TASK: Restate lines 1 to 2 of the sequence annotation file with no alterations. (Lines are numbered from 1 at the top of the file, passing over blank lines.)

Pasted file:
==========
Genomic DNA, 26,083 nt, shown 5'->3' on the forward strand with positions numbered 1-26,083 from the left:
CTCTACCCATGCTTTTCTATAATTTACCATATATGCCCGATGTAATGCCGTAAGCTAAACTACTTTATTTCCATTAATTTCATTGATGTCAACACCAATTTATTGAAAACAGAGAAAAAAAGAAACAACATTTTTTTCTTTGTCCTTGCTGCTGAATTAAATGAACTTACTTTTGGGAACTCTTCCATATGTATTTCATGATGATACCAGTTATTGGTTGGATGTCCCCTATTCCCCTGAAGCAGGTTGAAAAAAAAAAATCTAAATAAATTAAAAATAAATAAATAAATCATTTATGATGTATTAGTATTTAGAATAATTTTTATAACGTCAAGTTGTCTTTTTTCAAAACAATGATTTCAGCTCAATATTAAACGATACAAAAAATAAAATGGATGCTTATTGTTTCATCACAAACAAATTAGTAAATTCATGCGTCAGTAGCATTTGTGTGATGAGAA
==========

Genomic DNA, 26,083 nt, shown 5'->3' on the forward strand with positions numbered 1-26,083 from the left:
CTCTACCCATGCTTTTCTATAATTTACCATATATGCCCGATGTAATGCCGTAAGCTAAACTACTTTATTTCCATTAATTTCATTGATGTCAACACCAATTTATTGAAAACAGAGAAAAAAAGAAACAACATTTTTTTCTTTGTCCTTGCTGCTGAATTAAATGAACTTACTTTTGGGAACTCTTCCATATGTATTTCATGATGATACCAGTTATTGGTTGGATGTCCCCTATTCCCCTGAAGCAGGTTGAAAAAAAAAAATCTAAATAAATTAAAAATAAATAAATAAATCATTTATGATGTATTAGTATTTAGAATAATTTTTATAACGTCAAGTTGTCTTTTTTCAAAACAATGATTTCAGCTCAATATTAAACGATACAAAAAATAAAATGGATGCTTATTGTTTCATCACAAACAAATTAGTAAATTCATGCGTCAGTAGCATTTGTGTGATGAGAA